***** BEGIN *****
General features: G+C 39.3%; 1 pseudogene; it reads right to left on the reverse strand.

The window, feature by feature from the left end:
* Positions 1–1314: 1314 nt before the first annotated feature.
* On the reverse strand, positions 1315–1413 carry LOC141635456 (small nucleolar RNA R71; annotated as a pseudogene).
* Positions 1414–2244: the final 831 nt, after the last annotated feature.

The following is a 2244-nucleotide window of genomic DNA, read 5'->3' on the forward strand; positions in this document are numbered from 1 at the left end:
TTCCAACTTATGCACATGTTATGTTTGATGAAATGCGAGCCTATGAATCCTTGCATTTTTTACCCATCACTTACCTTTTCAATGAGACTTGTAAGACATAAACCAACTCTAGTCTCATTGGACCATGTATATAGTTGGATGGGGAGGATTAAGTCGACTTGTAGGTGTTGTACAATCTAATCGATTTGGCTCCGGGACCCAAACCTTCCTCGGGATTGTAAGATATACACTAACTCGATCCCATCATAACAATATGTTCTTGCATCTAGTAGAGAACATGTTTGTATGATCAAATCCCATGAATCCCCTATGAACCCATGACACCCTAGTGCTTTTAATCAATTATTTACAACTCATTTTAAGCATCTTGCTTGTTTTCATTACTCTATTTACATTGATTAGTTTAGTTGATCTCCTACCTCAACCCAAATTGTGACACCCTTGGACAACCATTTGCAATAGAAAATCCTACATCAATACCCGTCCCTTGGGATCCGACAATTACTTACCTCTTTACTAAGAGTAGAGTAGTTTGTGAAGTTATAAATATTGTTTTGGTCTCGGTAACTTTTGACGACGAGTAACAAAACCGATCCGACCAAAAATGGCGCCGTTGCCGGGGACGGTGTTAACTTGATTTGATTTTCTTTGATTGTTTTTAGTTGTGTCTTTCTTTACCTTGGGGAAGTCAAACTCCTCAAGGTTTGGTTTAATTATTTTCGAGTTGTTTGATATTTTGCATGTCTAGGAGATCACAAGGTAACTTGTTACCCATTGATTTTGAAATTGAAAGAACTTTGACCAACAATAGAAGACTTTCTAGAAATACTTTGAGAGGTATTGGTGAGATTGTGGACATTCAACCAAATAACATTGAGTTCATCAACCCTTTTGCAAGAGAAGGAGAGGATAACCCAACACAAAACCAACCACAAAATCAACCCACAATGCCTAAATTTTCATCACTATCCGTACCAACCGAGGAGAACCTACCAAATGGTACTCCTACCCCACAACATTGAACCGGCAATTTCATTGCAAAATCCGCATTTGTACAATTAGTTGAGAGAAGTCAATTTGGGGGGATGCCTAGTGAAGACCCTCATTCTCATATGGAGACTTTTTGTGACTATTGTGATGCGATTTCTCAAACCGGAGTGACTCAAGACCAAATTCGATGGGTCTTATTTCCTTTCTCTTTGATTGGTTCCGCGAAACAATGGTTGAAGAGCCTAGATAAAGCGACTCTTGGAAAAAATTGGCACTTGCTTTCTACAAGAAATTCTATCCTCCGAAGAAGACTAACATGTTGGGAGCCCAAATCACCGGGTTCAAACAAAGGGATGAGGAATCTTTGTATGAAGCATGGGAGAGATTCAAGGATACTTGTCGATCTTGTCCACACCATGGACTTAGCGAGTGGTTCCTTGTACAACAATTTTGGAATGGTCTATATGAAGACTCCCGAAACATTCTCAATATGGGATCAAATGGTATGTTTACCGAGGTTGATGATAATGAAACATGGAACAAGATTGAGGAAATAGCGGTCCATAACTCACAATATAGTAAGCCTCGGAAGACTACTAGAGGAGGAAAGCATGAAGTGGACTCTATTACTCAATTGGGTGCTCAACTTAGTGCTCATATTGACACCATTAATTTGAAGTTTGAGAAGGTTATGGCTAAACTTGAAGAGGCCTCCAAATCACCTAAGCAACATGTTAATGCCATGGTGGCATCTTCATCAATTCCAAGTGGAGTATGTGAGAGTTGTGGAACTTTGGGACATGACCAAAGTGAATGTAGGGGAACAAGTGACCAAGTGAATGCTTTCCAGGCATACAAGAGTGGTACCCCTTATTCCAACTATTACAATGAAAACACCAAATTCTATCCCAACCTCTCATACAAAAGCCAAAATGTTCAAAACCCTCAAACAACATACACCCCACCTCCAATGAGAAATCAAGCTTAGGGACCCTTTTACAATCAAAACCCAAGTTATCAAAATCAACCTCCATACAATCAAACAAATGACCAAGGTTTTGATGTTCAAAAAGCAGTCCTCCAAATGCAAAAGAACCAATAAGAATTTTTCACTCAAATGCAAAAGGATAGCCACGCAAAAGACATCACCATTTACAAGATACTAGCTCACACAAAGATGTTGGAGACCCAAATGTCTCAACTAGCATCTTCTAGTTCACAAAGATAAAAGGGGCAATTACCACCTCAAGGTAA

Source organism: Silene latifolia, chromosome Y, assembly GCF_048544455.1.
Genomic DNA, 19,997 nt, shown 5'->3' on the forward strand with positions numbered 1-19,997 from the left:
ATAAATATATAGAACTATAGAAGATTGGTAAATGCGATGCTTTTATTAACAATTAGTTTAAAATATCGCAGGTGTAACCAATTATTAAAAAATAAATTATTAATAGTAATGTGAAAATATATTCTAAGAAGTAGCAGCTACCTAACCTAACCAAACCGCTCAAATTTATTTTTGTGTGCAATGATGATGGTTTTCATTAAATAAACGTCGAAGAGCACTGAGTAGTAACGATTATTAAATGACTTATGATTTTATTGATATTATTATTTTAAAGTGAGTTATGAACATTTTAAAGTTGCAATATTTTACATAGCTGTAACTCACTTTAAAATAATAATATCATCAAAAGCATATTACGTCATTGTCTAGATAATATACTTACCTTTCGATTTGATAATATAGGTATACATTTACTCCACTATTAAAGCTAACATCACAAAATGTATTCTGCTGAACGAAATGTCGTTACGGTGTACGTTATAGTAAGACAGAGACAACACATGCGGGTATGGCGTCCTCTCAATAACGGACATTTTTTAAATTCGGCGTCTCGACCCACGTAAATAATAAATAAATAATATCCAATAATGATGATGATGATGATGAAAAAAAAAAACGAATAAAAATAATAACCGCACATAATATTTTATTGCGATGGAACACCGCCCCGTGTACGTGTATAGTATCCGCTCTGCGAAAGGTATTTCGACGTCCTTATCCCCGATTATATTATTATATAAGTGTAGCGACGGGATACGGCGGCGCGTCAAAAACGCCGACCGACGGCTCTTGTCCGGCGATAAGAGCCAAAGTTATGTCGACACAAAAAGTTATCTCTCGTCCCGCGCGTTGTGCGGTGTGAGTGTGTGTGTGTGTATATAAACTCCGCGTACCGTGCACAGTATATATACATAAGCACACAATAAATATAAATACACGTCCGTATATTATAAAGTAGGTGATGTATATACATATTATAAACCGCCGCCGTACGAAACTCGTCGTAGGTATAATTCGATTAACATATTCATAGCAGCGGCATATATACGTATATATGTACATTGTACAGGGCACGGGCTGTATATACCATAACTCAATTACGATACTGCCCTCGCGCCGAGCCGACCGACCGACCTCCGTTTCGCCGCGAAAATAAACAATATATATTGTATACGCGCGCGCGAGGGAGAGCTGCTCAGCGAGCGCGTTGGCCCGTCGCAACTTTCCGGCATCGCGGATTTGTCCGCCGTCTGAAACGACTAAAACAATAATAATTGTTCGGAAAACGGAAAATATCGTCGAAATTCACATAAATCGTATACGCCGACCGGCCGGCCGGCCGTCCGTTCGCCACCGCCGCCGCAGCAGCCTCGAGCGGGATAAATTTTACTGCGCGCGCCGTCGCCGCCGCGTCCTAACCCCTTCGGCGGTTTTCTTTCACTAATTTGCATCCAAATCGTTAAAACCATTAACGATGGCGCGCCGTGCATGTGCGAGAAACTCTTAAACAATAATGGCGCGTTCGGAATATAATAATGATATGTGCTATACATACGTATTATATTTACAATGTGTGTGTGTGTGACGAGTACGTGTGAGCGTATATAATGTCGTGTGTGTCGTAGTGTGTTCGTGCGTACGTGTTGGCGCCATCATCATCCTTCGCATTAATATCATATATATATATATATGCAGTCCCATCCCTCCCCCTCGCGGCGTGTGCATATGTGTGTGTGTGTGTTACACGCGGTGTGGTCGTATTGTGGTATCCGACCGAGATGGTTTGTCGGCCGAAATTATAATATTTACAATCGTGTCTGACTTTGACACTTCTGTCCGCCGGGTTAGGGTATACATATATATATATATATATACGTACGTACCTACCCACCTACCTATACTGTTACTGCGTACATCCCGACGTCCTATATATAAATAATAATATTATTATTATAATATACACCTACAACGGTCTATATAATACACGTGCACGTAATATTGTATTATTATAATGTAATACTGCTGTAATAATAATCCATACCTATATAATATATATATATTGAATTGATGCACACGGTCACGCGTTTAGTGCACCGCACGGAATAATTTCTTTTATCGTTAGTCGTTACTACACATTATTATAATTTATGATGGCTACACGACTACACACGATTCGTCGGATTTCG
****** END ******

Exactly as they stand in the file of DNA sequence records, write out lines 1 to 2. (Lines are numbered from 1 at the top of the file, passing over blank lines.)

General features: G+C 39.3%; 1 pseudogene; it reads right to left on the reverse strand.

The window, feature by feature from the left end: